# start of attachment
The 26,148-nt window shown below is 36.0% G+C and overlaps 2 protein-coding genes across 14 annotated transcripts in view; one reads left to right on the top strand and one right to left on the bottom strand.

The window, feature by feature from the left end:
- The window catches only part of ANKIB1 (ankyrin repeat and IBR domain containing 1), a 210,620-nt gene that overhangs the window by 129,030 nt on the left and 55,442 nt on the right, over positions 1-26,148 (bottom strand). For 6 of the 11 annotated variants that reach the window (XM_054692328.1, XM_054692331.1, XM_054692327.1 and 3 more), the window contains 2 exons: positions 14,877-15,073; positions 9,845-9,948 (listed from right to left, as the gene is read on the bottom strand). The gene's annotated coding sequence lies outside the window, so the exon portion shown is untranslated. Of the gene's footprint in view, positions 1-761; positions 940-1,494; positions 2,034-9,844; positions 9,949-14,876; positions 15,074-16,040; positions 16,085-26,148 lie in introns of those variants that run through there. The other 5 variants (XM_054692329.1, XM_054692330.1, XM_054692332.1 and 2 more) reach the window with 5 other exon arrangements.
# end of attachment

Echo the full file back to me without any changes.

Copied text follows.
The 26,148-nt window shown below is 36.0% G+C and overlaps 2 protein-coding genes across 14 annotated transcripts in view; one reads left to right on the top strand and one right to left on the bottom strand.

The window, feature by feature from the left end:
- The window catches only part of ANKIB1 (ankyrin repeat and IBR domain containing 1), a 210,620-nt gene that overhangs the window by 129,030 nt on the left and 55,442 nt on the right, over positions 1-26,148 (bottom strand). For 6 of the 11 annotated variants that reach the window (XM_054692328.1, XM_054692331.1, XM_054692327.1 and 3 more), the window contains 2 exons: positions 14,877-15,073; positions 9,845-9,948 (listed from right to left, as the gene is read on the bottom strand). The gene's annotated coding sequence lies outside the window, so the exon portion shown is untranslated. Of the gene's footprint in view, positions 1-761; positions 940-1,494; positions 2,034-9,844; positions 9,949-14,876; positions 15,074-16,040; positions 16,085-26,148 lie in introns of those variants that run through there. The other 5 variants (XM_054692329.1, XM_054692330.1, XM_054692332.1 and 2 more) reach the window with 5 other exon arrangements.